Senior Profile: Landon Wright Geneva E Vogler Susan L Kremin Local golf teams complete play at state tournament Lady Dragons make school history with tournament win Browning gets hands-on look at NASA’s latest robotics Local beautician celebrates 80th birthday Health Department appeals to November voters Betty R Toller Senior Profile: Craig Horton Helen F Hoffer Super Saturday at Freedom Field Lady Dragons hang on for five-set victory over Manchester Seventh Grade Lady Hounds are SHAC Tournament champions Peebles Elementary announces September Students of the Month Rideout’s Muffler celebrating 40th anniversary this month Senior Citizens levy will appear on November ballot Bonnie J Orr Dorothy M Edenfield Senior Profile: Grace Barge Jerry Paquette Dragons get big 38-20 win at Green Manchester takes varsity team titles at West Union Invitational Lady Devils knock off Peebles on Volley For the Cure Night Manhunt ends with arrest of alleged bank robber Senior Profile: Kelsey Friend Lady Dragons finish as District Runners-Up Sectional pairings announced for volleyball and soccer 2 and 3 and worried is me Patricia Clift Adams County Humane Agent saves abandoned dogs and puppies Tourism had major economic impact on Adams County in 2015 Senator Portman brings his campaign to Adams County Betty E Lawson Sanborn NAHS holds National Honor Society induction ceremonies Harlan W Benjamin Joyce A Lafferty Senior Profile: Lee Hesler Dragons get SHAC win, 2-1 over Fairfield North Adams tops Peebles in ‘Kickin Cancer’ battles Double duty coming at Boys’ State Golf Tournament as West Union and North Adams both qualify Humane Society providing ‘Straws For Paws’ North Adams Elementary honors students and staff Russell Rockwell Julie L Wagner Hobert C Robinson Samuel D McClellan Brenda S Bare Clarencce Walker Jr Dolly M Hilterbrandt Jack Roush Day returns to Manchester West Union FFA has busy opening to school year ODOT opens new full-service Maintenance Facility Peebles Elementary introduces Peer Mentoring program Frost is recipient of Morgan Memorial Scholarship Peebles Fire Department has a new addition Heritage Days return to Tranquility Wheat Ridge Olde Thyme Herb Fair and Harvest Festival begins Friday Caraway Farm hosts annual Pumpkin Festival ‘Run Gio’ makes a visit to Adams County Senior Profile: Mackenzie Smith West Union, North Adams grab top two spots in Division III golf sectional tournament This memory will live with me forever Will M Stern West Union and North Adams-State Bound! Lillian N Smith Betty R Shelton Barbara ER Bohl Brenda Farley Senior Profile: Caitlyn Bradford Dragons roar to 40-0 Homecoming victory Greyhounds take three of four races at annual Adams County Meet Monarch Meadows holds grand opening Discovering a touch of glass on Erie’s Shores Junior L Conaway William B Brumley Sr Fred G Davis Ohio Valley FFA Officers for 2016-17 named ACRMC Emergency Care Center renamed after Dr. Bruce Ashley West Union holds football Homecoming festivities First graders pick the Sheriff Cross honored by ODNR with the prestigious Cardinal Award Renowned Ohio artist visits WUHS Don and Venita Bowles named 2016 Outstanding Fair Supporters PES students part of new Lego League Ferno donates $2,500 to OVCTC From the cistern to the city water Basketball officiating class being offered in October Peebles rolls by West Union in straight sets Par for the course, Dragons sweep SHAC Golf titles Greyhounds hang on late for first win of 2016 season You have to understand the process to understand the job Alex K Miller Ann E Campbell Scott N Atkinson Senior Profile: Tyler Fowler Martin named to All-Tourney Team in North/South Battlefield Classic 200 years on the banks of the Ohio, in a little town called Moscow Edwin P Prince ACRMC Emergency Care Center renamed after Dr. Bruce Ashley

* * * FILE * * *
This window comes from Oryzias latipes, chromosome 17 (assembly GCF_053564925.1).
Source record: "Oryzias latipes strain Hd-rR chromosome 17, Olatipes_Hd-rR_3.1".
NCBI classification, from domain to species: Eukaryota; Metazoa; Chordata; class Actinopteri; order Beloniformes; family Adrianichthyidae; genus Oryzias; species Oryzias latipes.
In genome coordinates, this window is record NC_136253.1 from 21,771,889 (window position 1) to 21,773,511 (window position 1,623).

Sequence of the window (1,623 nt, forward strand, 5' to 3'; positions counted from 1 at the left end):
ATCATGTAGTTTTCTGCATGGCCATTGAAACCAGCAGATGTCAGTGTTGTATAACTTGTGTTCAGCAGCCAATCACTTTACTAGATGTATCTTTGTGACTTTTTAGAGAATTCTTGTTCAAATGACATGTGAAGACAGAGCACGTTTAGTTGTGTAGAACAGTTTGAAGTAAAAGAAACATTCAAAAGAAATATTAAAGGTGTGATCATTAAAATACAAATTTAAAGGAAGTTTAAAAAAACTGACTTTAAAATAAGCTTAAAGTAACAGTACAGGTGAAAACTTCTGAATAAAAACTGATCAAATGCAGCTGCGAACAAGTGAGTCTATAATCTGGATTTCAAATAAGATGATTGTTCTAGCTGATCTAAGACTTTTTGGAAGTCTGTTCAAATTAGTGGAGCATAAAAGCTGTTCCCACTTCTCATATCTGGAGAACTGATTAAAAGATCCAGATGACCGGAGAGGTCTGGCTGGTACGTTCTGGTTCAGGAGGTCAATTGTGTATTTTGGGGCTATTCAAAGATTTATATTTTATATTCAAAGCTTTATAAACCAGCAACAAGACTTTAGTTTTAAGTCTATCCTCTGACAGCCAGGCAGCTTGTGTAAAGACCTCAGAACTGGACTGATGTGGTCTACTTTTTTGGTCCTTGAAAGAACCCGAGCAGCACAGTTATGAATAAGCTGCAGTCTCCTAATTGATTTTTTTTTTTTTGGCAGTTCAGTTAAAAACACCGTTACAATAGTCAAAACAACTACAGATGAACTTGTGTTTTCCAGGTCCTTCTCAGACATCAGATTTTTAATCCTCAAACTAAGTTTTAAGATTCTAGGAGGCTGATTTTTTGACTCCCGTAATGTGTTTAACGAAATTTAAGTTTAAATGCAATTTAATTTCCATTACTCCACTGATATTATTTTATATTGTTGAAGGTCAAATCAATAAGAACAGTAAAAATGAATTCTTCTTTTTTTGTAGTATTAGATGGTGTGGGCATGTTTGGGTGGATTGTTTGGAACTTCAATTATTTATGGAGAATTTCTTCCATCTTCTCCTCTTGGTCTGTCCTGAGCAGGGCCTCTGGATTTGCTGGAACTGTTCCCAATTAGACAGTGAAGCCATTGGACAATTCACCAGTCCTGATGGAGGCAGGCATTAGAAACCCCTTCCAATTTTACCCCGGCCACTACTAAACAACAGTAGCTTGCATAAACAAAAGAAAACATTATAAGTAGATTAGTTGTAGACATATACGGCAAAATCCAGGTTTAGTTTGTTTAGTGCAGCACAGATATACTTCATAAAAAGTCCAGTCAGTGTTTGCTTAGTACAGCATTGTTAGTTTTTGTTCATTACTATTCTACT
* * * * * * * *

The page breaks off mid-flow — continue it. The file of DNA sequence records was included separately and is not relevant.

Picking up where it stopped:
Cutting through red tape to jump start the economy